Evacuations were underway near the Bush Fire northeast of Phoenix, which had already torched nearly 64,513 acres in the Tonto National Forest of Arizona as of Tuesday morning and was 0 percent contained. The U.S. Forest Service in Phoenix urged the 1,500 residents of Tonto Basin and Punkin Center to evacuate immediately.
“Danger in these areas is imminent and life threatening,” they wrote. “If you choose to ignore this advisement, you must understand emergency services may not be able to assist you further.”
The fire remained at zero percent containment on Tuesday morning.
A flare-up of wildfires across the Southwest
Meanwhile, additional fires continued to burn east of Phoenix, where the Sawtooth Fire was nearing 25,000 acres at 81 percent containment. Some 225 personnel were originally called out to fight the fire sparked by lightning — though it did not threaten any populated areas, and no evacuations were necessary.
The North Rim of the Grand Canyon has been closed since the weekend due to a 30,000-acre inferno dubbed the Mangum Fire. More than 500 firefighters continue to combat the blaze, which was only 3 percent contained late Tuesday morning.
Farther south, evacuations were ordered ahead of the Bighorn Fire burning northeast of Tucson, within view of the city. The blaze, which began with a lightning strike on June 5, was burning along the western reaches of the Santa Catalina Mountains just east of Highway 77. Dry and windy conditions have moved the fire closer to populated areas.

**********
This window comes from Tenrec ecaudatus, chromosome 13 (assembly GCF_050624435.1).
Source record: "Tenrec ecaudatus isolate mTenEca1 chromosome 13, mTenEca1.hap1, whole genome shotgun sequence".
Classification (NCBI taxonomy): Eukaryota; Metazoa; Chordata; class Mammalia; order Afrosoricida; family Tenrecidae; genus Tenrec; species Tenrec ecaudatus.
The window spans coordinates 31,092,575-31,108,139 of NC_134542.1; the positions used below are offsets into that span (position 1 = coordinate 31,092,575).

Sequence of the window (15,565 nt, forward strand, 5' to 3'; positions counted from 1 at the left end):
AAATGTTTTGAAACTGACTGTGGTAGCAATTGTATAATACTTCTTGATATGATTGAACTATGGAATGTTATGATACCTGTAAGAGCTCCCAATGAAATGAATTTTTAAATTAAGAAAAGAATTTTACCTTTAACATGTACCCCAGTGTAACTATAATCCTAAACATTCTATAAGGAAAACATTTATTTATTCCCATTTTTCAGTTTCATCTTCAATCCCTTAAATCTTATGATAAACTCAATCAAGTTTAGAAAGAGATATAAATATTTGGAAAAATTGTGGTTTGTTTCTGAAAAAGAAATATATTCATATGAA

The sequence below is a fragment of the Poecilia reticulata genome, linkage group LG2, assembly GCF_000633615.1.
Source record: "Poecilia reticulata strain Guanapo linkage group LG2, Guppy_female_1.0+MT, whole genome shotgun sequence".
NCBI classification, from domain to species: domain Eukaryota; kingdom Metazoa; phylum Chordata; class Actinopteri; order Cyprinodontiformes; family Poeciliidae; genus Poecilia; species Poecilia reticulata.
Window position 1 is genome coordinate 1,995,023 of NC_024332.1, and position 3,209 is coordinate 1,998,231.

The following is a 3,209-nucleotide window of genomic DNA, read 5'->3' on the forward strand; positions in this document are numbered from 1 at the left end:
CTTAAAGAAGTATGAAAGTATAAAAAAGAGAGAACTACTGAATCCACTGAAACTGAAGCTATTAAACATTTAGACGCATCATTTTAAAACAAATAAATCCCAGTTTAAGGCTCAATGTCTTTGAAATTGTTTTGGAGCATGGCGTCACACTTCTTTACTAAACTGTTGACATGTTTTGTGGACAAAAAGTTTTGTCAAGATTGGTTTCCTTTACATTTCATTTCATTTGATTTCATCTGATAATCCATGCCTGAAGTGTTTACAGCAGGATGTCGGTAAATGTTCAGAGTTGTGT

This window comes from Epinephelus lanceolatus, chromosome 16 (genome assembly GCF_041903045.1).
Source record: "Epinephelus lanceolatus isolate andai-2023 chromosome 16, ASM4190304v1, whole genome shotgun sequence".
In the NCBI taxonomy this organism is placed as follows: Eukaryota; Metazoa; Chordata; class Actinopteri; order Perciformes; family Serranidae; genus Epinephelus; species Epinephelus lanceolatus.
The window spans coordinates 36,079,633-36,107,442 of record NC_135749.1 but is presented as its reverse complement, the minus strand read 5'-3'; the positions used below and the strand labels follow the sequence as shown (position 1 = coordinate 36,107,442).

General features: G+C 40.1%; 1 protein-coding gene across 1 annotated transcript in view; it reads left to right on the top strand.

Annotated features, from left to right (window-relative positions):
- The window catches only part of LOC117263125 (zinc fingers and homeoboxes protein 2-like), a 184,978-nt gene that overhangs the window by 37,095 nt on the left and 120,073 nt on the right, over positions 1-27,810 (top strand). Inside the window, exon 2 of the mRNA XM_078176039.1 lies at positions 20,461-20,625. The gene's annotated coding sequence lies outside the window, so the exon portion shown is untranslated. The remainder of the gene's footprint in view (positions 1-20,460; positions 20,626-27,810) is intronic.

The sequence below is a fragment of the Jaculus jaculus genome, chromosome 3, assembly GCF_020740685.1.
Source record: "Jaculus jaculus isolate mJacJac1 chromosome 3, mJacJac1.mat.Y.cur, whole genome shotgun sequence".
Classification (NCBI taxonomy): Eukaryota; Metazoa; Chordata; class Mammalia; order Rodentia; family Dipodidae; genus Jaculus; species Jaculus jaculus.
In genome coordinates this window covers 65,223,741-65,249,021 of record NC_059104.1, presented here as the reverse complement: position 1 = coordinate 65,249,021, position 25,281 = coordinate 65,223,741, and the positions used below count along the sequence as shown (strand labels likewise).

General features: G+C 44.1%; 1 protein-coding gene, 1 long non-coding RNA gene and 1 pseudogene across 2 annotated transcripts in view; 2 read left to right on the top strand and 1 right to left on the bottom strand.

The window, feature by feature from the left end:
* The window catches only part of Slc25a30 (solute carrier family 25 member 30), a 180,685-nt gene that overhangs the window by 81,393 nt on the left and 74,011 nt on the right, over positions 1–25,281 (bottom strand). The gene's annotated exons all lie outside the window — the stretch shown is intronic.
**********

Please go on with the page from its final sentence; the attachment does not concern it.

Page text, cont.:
Nearly 15,000 acres had burned as of Monday evening, with the fire about a third contained. Catalina State Park, and a number of popular hiking trails — including Romero Canyon, Pima Canyon, and Finger Rock — have been closed to the public.
How a sluggish monsoon and ‘dry lightning’ contribute to Arizona’s ongoing fire season
June is peak fire season in greater Phoenix and central Arizona. The month only averages 0.02 inches of precipitation — barely enough to measure — and afternoon highs top out around 104 degrees on average. The pendulum swings rapidly in July thanks to the Southwest monsoon; with a mean rainfall total of 1.05 inches, July is historically Phoenix’s wettest month — coming on the heels of the city’s driest.
But that means the fires will likely rage on until the Southwest monsoon actually kicks in.
“We don’t really start to see the moisture or storms forming here until mid-July,” said Andrew Deemer, a meteorologist at the National Weather Service office in Phoenix. “Usually we’ll start to see storms forming over the mountains.”
Unfortunately, those initial storms tend to do more harm than good, since they often produce dry lightning, which is lightning accompanied by little to no rainfall at the surface. That in turn sparks fires, but without the quenching deluges to quell them.
“It’s very apparent and very concerning during the initial part of the monsoon,” Demmer said. “Folks in other parts of the country are used to rain with their storms. But here, maybe a little bit of rain or even no rain with thunderstorms … if the rain’s not falling on top of [where the lightning strikes], you can get fires really easily.”